MARCH 20, 2006 MON
SM'S TASK: WIN BACK OPPOSITION WARDS
He plans to give voters what they want, as PAP aims for a solid win at the polls
BY LI XUEYING
SENIOR Minister Goh Chok Tong has been given a special assignment this election: win back the opposition wards of Potong Pasir and Hougang for the People's Action Party.
The PAP is fighting this election not only to win, but to win well, across the country, said Prime Minister Lee Hsien Loong.
Asked for his feel of the ground during a walkabout in Ang Mo Kio GRC and neighbouring new single seat ward Yio Chu Kang, Mr Lee said: 'We're confident. But we must make sure we win well - not just in Ang Mo Kio or in Yio Chu Kang - but across the board. And we're working hard to do that.'
On the two opposition wards, he added: 'I've discussed with my colleagues and I've asked SM Goh to take a special interest in these two opposition wards and help them win.'
The PAP's Eric Low in Hougang and Mr Sitoh Yih Pin in Potong Pasir were both 'good fighters', confident of the ground, he said.
Still, Mr Goh can give additional backing, said Mr Lee, adding: 'We want to win. It's not 'masak masak'.' This is Malay for 'playing around'.
He identified three things that Mr Goh, who has been an MP for 30 years and was prime minister for 14, can do: contribute ideas, lend support to the candidates, and signal to voters 'that we're taking it seriously'.
Throwing SM Goh's weight behind the PAP candidates in Opposition wards will likely result in at least one (probably Potong Pasir, given the small margin there the last time) -- and possibly both -- falling to PAP's hands. Assuming PAP manages to hang on to all its other seats, there would be zero Opposition MPs (less NCMPs, NMPs etc) in Parliament. Is this a good idea?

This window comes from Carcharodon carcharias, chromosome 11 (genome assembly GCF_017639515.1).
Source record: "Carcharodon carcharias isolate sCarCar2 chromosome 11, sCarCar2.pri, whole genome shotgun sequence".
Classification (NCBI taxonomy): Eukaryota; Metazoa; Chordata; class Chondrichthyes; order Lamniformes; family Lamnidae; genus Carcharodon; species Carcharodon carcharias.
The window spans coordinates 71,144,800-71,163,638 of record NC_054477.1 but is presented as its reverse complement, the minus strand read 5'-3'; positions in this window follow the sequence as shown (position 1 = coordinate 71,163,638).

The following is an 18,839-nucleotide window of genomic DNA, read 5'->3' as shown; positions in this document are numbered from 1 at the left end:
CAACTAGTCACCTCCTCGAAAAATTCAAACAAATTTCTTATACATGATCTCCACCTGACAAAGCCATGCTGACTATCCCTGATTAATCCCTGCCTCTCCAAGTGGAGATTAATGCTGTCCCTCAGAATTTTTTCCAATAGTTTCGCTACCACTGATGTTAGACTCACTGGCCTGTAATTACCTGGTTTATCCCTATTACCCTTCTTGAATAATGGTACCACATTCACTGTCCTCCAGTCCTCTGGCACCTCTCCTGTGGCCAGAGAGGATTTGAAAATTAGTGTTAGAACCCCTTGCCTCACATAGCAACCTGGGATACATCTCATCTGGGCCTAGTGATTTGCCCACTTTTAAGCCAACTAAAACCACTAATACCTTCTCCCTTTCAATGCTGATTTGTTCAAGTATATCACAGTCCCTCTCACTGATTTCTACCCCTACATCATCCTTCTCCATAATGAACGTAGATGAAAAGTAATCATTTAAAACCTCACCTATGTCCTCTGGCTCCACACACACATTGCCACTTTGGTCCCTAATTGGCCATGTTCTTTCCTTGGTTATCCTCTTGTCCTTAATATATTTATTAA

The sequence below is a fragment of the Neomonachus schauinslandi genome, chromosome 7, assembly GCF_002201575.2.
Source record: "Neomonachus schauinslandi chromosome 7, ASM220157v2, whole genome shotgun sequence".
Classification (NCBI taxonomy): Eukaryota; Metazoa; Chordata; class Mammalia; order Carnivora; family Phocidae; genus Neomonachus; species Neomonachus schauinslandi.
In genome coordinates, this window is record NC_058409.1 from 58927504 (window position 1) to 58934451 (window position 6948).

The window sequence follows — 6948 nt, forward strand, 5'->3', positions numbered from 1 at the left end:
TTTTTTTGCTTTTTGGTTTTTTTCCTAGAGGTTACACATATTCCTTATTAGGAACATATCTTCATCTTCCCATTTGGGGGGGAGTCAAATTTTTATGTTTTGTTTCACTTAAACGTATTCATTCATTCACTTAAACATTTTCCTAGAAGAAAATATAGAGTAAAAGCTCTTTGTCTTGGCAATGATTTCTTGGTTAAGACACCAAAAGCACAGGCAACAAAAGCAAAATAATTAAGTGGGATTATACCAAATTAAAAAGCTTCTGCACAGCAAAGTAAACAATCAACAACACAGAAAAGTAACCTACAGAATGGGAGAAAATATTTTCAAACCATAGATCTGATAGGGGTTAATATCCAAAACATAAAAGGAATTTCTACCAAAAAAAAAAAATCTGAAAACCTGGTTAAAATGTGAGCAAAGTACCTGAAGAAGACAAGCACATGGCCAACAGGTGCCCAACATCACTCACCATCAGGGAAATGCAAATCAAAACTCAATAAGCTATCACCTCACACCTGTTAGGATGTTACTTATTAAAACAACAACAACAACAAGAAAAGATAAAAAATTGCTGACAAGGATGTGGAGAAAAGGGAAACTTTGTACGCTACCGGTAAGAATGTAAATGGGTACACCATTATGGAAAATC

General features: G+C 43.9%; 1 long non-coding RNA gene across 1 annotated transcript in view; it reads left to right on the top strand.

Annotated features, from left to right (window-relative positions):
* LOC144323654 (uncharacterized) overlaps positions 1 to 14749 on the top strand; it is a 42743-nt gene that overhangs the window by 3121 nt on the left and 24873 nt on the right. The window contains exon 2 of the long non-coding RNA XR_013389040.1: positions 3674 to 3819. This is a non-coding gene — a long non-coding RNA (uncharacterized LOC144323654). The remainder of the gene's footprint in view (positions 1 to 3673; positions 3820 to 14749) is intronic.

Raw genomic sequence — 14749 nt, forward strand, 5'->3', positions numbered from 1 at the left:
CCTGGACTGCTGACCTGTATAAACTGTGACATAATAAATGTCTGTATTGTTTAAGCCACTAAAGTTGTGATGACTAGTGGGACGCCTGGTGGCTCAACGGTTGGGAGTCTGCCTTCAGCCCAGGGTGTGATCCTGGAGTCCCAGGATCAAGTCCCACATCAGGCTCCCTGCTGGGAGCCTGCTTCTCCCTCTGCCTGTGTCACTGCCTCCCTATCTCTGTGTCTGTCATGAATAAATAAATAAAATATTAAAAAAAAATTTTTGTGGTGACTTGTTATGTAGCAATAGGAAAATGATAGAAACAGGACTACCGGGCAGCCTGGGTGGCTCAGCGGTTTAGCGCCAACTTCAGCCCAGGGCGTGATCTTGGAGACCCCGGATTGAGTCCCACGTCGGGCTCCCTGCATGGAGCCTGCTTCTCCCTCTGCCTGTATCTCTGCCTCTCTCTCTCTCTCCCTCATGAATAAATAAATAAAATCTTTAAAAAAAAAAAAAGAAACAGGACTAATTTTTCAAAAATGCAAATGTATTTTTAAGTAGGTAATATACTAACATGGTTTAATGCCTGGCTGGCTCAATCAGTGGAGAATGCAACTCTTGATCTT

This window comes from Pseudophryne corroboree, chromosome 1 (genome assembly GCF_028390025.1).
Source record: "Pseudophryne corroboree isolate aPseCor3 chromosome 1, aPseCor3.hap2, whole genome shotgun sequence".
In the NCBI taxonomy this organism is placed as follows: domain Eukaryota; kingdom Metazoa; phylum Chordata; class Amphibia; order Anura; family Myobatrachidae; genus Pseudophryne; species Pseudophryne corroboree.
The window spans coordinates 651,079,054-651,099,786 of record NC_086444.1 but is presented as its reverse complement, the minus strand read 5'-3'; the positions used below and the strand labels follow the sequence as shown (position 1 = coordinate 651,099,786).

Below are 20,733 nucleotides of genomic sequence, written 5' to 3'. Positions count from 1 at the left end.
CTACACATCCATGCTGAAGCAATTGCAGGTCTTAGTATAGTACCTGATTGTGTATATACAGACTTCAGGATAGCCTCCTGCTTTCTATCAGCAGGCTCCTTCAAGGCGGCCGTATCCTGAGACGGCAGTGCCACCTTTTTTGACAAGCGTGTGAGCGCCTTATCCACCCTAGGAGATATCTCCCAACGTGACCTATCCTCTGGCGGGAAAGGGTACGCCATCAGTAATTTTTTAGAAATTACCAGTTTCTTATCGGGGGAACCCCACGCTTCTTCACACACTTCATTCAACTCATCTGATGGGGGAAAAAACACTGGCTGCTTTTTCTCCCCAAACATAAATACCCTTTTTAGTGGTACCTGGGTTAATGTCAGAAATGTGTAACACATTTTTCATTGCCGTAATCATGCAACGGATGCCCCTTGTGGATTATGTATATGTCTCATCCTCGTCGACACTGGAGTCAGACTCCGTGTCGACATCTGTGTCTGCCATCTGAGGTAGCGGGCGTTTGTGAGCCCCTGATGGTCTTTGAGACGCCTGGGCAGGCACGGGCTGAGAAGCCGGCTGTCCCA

For the foreseeable future, Singapore will be dominated by the PAP. Some blame the strong-arm tactics (using law suits etc) or gerrymandering by the PAP. IMHO, that is -- whether fair or otherwise -- the incumbent's advantage. Whether it is Malaysia, Indonesia or the US, the incumbent administration will use the electoral tools to its own advantage. To quote PM Lee, it's not "masak masak."
But it also because we have not had a strong group of opposition politicians to put up any significant challenge. And for almost two decades past, PAP's complete dominance is Parliament (again not counting NMPs and NCMPs) was only prevented by a few lone figures. Maybe that's not enough, but I take refuge in their presence as a checks and balance against a largely single party system.
As much as I would credit the PAP with much of the progress that Singapore has enjoyed, I'm not sure I want all constituencies to be represented by only PAP.